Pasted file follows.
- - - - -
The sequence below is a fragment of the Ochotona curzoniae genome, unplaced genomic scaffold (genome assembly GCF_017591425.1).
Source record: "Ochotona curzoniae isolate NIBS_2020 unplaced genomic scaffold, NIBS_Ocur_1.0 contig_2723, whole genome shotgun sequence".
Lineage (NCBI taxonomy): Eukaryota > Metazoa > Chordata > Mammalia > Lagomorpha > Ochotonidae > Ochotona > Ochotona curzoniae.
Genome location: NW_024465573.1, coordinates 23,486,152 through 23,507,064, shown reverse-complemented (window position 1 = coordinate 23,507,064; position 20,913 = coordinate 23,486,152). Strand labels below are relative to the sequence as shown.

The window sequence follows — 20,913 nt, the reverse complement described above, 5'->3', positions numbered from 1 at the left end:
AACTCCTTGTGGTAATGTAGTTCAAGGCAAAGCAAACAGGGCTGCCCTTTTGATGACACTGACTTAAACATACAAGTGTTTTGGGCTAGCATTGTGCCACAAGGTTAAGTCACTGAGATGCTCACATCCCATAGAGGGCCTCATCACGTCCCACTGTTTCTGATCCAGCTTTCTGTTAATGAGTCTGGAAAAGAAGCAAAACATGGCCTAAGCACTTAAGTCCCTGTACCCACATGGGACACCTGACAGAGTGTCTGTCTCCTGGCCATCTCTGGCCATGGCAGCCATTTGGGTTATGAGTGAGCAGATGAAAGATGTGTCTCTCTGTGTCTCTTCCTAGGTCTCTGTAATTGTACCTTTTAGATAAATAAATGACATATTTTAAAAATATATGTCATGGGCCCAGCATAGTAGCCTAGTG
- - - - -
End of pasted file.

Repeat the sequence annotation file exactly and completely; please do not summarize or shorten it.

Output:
The sequence below is a fragment of the Ochotona curzoniae genome, unplaced genomic scaffold (genome assembly GCF_017591425.1).
Source record: "Ochotona curzoniae isolate NIBS_2020 unplaced genomic scaffold, NIBS_Ocur_1.0 contig_2723, whole genome shotgun sequence".
Lineage (NCBI taxonomy): Eukaryota > Metazoa > Chordata > Mammalia > Lagomorpha > Ochotonidae > Ochotona > Ochotona curzoniae.
Genome location: NW_024465573.1, coordinates 23,486,152 through 23,507,064, shown reverse-complemented (window position 1 = coordinate 23,507,064; position 20,913 = coordinate 23,486,152). Strand labels below are relative to the sequence as shown.

The window sequence follows — 20,913 nt, the reverse complement described above, 5'->3', positions numbered from 1 at the left end:
AACTCCTTGTGGTAATGTAGTTCAAGGCAAAGCAAACAGGGCTGCCCTTTTGATGACACTGACTTAAACATACAAGTGTTTTGGGCTAGCATTGTGCCACAAGGTTAAGTCACTGAGATGCTCACATCCCATAGAGGGCCTCATCACGTCCCACTGTTTCTGATCCAGCTTTCTGTTAATGAGTCTGGAAAAGAAGCAAAACATGGCCTAAGCACTTAAGTCCCTGTACCCACATGGGACACCTGACAGAGTGTCTGTCTCCTGGCCATCTCTGGCCATGGCAGCCATTTGGGTTATGAGTGAGCAGATGAAAGATGTGTCTCTCTGTGTCTCTTCCTAGGTCTCTGTAATTGTACCTTTTAGATAAATAAATGACATATTTTAAAAATATATGTCATGGGCCCAGCATAGTAGCCTAGTG